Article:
In the United States, most airlines will not ask for evidence of age while travelling with a lap baby nine times out of ten. That being said, there is one notable exception to the overall norm. Southwest Airlines nearly always requests evidence of age, even if your child obviously appears to be under the age of two. Their policy is still seen as controversial by some, but it's important to note that other than refusing children under two years old, there are no restrictions on travel on the part of most airlines in the U.S.
If you have a young child who cannot sit up or walk, but can talk, then most airlines will allow you to bring a seat for him or her to sleep in during flights over three hours long. However, if the flight is more than six hours long, you will need to provide a crib for your infant to sleep in during take-off and landing. You should also know that most airlines require that you either buy an extra-cost infant carrier or prove that your child is wearing a properly fitted helmet when riding in a parent's lap before they will permit him or her to fly seated.
In addition to airline policies, there are state laws governing the transport of infants. Most states allow babies to be flown free of charge as long as they are under two years old and able to sit up or be held by another person.
While children do not require an ID for TSA, you must be prepared to fly as lap babies and verify to the airline that they are actually under the age of two. Some carriers may have additional requirements for infants in carriers or on board with parents.
The only time I've had problems boarding lap babies is when there is a problem with the infant carrier's handle. In this case, the airline needs to see that you have the proper equipment for traveling with a lap child. They can't assume that because you say it's okay, then it is. You need to show them that your carrier is appropriate for the age of your child.
Most carriers are designed to fit a child between 12 months and four years old. Even if your child is older or younger than that, they may have special features on some models such as stretch straps or removable padding for sore muscles. You should always check the specifications of your carrier before buying so there aren't any surprises once your child gets on board.
The airline staff will usually tell you what they need to see to allow your child on board. Usually, they will just want to make sure that your child is young enough to be transported in a carrier. If you tell them that your child is older, they may ask you for documentation such as a birth certificate or driver's license.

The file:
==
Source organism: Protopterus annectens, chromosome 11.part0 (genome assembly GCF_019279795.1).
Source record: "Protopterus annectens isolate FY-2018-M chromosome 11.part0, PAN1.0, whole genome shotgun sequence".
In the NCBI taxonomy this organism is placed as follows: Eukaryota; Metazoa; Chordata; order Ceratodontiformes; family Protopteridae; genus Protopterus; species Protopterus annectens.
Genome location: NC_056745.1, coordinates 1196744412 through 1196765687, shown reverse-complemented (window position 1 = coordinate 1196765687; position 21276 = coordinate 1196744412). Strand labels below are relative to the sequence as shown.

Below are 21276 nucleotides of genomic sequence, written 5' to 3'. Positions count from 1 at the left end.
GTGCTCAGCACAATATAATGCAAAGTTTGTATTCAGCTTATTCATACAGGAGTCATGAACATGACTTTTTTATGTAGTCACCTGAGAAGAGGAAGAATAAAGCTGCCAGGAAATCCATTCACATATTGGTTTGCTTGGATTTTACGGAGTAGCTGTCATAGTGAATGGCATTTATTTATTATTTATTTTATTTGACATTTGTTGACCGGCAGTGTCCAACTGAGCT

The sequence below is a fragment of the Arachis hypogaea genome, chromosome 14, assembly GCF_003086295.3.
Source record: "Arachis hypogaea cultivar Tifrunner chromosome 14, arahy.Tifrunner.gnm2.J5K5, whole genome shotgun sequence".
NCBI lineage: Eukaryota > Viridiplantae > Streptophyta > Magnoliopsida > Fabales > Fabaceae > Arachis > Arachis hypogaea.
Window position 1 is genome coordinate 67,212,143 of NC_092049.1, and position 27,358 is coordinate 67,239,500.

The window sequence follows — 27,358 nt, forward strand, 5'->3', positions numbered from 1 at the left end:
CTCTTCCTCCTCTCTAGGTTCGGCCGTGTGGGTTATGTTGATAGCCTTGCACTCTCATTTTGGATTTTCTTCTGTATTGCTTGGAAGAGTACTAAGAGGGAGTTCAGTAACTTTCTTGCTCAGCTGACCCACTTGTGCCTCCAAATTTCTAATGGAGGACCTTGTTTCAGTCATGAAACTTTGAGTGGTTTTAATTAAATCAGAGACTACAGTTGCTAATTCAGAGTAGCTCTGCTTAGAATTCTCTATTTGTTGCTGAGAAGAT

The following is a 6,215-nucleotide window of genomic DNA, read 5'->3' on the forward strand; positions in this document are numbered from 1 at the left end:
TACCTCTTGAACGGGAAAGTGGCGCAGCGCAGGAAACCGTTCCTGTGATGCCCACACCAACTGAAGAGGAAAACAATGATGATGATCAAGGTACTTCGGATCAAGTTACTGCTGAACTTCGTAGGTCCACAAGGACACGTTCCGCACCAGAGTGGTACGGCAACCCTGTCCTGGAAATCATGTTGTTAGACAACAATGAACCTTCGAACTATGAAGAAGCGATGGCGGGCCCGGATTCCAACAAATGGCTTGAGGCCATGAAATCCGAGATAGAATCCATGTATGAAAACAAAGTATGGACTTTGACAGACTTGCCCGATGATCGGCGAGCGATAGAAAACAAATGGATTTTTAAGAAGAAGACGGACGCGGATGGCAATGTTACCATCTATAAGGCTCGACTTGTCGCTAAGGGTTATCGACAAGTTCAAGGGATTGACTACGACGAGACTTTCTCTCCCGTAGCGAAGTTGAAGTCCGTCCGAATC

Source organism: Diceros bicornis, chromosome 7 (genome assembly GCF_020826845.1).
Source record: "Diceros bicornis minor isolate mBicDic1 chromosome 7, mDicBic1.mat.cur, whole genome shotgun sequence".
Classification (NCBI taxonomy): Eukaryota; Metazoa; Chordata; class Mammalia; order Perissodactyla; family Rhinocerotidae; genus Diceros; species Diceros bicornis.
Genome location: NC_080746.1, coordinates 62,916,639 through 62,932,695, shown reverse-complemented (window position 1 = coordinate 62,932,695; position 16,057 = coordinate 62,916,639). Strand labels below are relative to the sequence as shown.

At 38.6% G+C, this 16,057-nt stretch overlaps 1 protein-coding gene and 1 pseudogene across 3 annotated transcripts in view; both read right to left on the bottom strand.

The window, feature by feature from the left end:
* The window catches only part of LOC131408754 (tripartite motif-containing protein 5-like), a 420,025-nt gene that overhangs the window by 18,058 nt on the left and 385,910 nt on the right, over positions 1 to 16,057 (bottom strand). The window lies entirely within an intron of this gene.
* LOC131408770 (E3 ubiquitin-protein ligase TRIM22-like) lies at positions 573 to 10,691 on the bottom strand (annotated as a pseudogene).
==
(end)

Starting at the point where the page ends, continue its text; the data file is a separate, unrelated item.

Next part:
When a kid reaches the age of two, they are no longer considered a lap child. Both airlines cover what happens if a child turns two while traveling. Most often, children under 12 travel for free when accompanied by a parent or guardian. Some carriers have a limit on the number of free flights that can be used during one year; others don't have a limit. For example, American Airlines allows two free flights per person per year. If you need to make more than two trips in the space of a year, you will need to purchase tickets.
If your child becomes ill in flight and requires medical attention, it is important to notify the airline as soon as possible so that appropriate arrangements can be made. Most carriers require that you tell them within twenty-four hours of booking your flight but some countries may have laws regarding the repatriation of dead bodies, so always check with your carrier first.
The decision to allow a three-year-old to sit in your lap on a long-haul flight needs to be made on a case-by-case basis. The youngest baby we would allow to travel this way is four months old.
Once your child reaches the age of two, they will be expected to pay the full cost and will no longer be permitted to fly as a lap child—-*cue the sad music*. This also implies that kids will no longer be required to establish their age, so you won't have to bother about packing extra ID for them.
The only advantage of being a lap child is that you can sit with your kid throughout the entire flight. Otherwise, there are other options like carry-on baggage or infant carriers.
The majority of airlines allow parents to bring their children on board provided they are under 12 years old. They usually offer some kind of package where you can buy a special seat just for your kid. This would include extra legroom and perhaps a tray table. Some carriers even have family rooms with big comfortable seats where you can squeeze in a couple of more adults.
As long as your child fits in the seat, you're good to go. The airline staff will ask you your child's age and if she/he qualifies to ride as a lap child, you'll be given a sticker to put on your ticket. Usually, kids under six months don't qualify but sometimes an infant carrier is allowed on board. Even if it isn't, most people think that carrying a baby this young is not safe. Before you protest, remember that the safety of your child is the most important thing to consider here.
Say it aloud: "Pause." It's difficult to decide whether to purchase a seat for the family's youngest passengers. The FAA and airlines do not mandate babies and toddlers under the age of two to sit in a separate seat. As a result, many families use their newborns as "lap children" to save money. Others will buy an extra seat just for the baby.
The answer is yes, a child under 2 can have their own seat on a plane if they don't weigh enough for a seat belt. Most planes were originally designed to carry adults, so most seats on airplanes are large enough to fit an adult. Some young children might be able to fit in these seats, but the safety of them traveling alone without a seat belt is questionable. For tips on how to keep your infant safe on flights, see our article on this topic.